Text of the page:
Advanced search

To wonder if symptoms of autism get worse with age?

(16 Posts)
rhubarbturtle Mon 12-Feb-18 18:38:10

I am asking because DS has gone from being anxious, slightly eccentric and with some minor sensory issues to having had a full on mental breakdown.

Of course, I am getting no help <hoĺlow laugh> but I am in unchartered water.

Does it get worse, somehow?

ZanyMobster Mon 12-Feb-18 18:40:36

In my DSs case it got worse from about 6 or 7, we didn't even realise know before then, he is nearly 10 now and we are managing controlling the meltdowns a lot better now we know why he has them (diagnosed last year)

NovemberWitch Mon 12-Feb-18 18:41:19

How old is he?

IncyWincyGrownUp Mon 12-Feb-18 18:41:27

Hormones don’t help.

Seeing peers moving on and growing ‘up’ doesn’t help either.

The massive numbers of transitions required as primary achool, then education I general is outgrown causes massive problems.

Having to function in an adult world that isn’t what you need it to be is a huge issue.

So no, it doesn’t get worse, but it can seem that way because life becomes less predictable and manageable.

I’m so sorry you’re going through this.

A1Sharon Mon 12-Feb-18 18:41:33

What age is he OP?
As life moves on and issues change from for example, getting the correct coloured chair in primary, to starting secondary school, things can appear worse, IME. My DS is 13yo and has Aspergers. I think increased stress can make symptoms more exaggerated.

TravellingFleet Mon 12-Feb-18 18:42:00

I don’t believe so, having experienced this myself, but age may come with additional stresses which might precipitate a mental health crisis. You’ve not said how old your DS is, but he is he going through other stressful circumstances?
Is he receiving counselling with an understanding of autism? Any medication?
It may cheer you to know that I have autism, have had a few breakdowns, but are currently well and happy.

Abracadabraapileofbollocks Mon 12-Feb-18 18:42:43

I was under the impression puberty and the growing complexity of demands, expectations and interactions in life is a known problem affecting many conditions.

A1Sharon Mon 12-Feb-18 18:42:48

My DS was originally diagnosed aged 3, and the Consultant said as he goes up through school you will need help more, she was right.

rhubarbturtle Mon 12-Feb-18 18:43:54

He is 19.

In the past he masked very well - I know this brings its own problems - but now people are asking me if he has autism or learning difficulties.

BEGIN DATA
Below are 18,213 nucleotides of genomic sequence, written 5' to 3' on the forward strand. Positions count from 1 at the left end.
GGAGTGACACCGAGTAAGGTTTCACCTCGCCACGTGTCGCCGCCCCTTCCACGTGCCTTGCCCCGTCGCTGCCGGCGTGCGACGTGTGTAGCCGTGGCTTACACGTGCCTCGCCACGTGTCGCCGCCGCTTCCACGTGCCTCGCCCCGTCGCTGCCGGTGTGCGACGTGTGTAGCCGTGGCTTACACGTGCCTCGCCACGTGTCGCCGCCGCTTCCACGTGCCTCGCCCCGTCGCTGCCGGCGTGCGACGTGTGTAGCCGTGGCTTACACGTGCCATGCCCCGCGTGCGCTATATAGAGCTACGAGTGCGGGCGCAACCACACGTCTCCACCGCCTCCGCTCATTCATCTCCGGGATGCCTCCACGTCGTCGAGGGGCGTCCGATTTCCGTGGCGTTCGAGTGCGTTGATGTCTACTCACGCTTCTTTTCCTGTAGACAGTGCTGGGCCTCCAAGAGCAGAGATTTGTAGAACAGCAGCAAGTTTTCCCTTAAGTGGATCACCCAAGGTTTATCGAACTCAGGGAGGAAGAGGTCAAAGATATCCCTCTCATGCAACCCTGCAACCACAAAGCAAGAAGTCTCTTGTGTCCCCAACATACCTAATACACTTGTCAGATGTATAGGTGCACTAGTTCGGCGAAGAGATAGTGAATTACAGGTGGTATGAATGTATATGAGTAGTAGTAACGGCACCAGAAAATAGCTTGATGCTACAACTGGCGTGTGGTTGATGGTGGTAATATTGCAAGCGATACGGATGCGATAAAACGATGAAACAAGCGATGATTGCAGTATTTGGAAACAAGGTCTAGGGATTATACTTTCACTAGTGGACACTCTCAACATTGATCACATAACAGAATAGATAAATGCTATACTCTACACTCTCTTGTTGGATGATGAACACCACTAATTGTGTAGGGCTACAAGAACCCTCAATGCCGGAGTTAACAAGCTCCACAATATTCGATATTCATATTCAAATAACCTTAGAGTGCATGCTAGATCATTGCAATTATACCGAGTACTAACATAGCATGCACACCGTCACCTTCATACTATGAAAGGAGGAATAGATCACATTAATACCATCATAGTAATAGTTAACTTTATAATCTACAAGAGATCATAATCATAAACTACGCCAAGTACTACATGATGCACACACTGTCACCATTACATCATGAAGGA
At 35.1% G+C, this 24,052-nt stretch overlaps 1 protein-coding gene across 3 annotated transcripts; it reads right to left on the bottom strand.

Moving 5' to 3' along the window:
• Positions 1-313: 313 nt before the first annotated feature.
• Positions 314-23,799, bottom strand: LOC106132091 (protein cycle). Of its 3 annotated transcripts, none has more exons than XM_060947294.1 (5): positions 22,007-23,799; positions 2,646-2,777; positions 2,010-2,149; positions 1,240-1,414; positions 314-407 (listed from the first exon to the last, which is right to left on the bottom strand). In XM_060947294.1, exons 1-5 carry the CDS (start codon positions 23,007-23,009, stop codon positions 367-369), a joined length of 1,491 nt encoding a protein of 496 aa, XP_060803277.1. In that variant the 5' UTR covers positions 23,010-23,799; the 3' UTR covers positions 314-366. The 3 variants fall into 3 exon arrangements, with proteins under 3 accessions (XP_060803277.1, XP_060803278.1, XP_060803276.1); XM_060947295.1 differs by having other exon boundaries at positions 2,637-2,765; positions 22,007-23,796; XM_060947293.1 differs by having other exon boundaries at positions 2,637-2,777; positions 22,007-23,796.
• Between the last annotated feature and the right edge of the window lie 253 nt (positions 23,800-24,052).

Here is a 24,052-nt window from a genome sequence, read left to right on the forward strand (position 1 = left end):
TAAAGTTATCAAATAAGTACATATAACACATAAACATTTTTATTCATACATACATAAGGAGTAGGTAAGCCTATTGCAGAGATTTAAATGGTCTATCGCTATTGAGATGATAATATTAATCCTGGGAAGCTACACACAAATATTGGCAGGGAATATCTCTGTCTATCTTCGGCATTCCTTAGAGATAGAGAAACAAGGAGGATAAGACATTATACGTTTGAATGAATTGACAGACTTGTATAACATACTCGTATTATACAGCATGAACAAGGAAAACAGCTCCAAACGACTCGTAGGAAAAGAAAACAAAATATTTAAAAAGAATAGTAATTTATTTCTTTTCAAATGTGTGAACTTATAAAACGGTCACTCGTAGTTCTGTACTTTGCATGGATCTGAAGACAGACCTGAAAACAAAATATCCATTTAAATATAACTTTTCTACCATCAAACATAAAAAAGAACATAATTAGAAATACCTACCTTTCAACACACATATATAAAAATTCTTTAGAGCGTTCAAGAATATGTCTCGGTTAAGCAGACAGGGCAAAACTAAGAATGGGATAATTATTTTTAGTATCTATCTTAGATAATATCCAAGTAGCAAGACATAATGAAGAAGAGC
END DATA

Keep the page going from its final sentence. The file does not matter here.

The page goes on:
He is on a lot of medication which is another worry.

BarbarianMum Mon 12-Feb-18 18:48:54

I think its quite typical for people to cope less and less well as the demands on them increase. I also think 18/ 19 are a particularly shitty age because you are technically an adult, you are expected to act like an adult but you may not yet have developed the maturity or life skills to do so and you have relatively little independence and self determination yet. I can only imagine that that's doubly the case if you are autistic.

tenpencemixup Mon 12-Feb-18 18:49:53

For us the gap between him and his peers is widening and it's more recognisable. The obsessive traits, anxiety and challenging behaviours come in waves depending on school, expectations, and changes at home. I also agree that general puberty is at play too.

Almahart Mon 12-Feb-18 18:50:54

My son had a breakdown but he was much younger than yours. He’s okay at the moment but we were lucky to have an exceptionally god camhs psychologist and I do know how unusual that is.

I do think though that things always change, when you’re in the middle of it it seems as if it will be like that forever but then you realise things are different.

Perhaps after years of masking he needs some time being himself before he can rebuild.

My DS was on quite a cocktail of drugs, one of which I really hated but once he had stabilised we reduced them

I hope not making it worse by saying the wrong things. I just wants to try to give some support

whatareyoueatingNOW Mon 12-Feb-18 18:57:15

Dh is getting more anxious. Less able to cope with change. Less able to mask

That wasn't true when I met him 19 years ago. And when ds was diagnosed it enlightened us on some aspects of dh but didn't worry is at all, that's not true anymore. I'm worried. Very. As dh ages he is getting worse. So is ds.

Sorry op. My experience is anecdotal

TravellingFleet Mon 12-Feb-18 19:03:33

I think it’s sadly fairly normal for high functioning autistic young adults to have a breakdown. I’d recommend counselling, carefully targeted medication (note that anti depressants will affect neuro-divergent people differently from NT people, so he may need a specialist psychiatrist to prescribe) and living a healthy lifestyle, infuriating as all the healthy lifestyle stuff is when you’re severely mentally ill.
In my opinion, the autism part of autism is fine - it’s the associated depression which is shit, but you have to accept that’s what you’ve got and manage the disability as best you can.

rhubarbturtle Mon 12-Feb-18 19:59:38

The problem is that if they can't or won't engage with the suggested things like being healthy, you are so very limited in what you can do.

TravellingFleet Mon 12-Feb-18 22:21:20

That’s very true. It’s his choice as to whether to engage in this, and it’s very hard to make good choices when mentally ill.

If you like, you can tell him from me that I know all too well he doesn’t believe there’s a way out of the dark, but there is, and eating well, taking exercise, taking appropriate medication and taking part in appropriate social activities helps take you there.

Join the discussion

Registering is free, easy, and means you can join in the discussion, watch threads, get discounts, win prizes and lots more.

Register now »

Already registered? Log in with: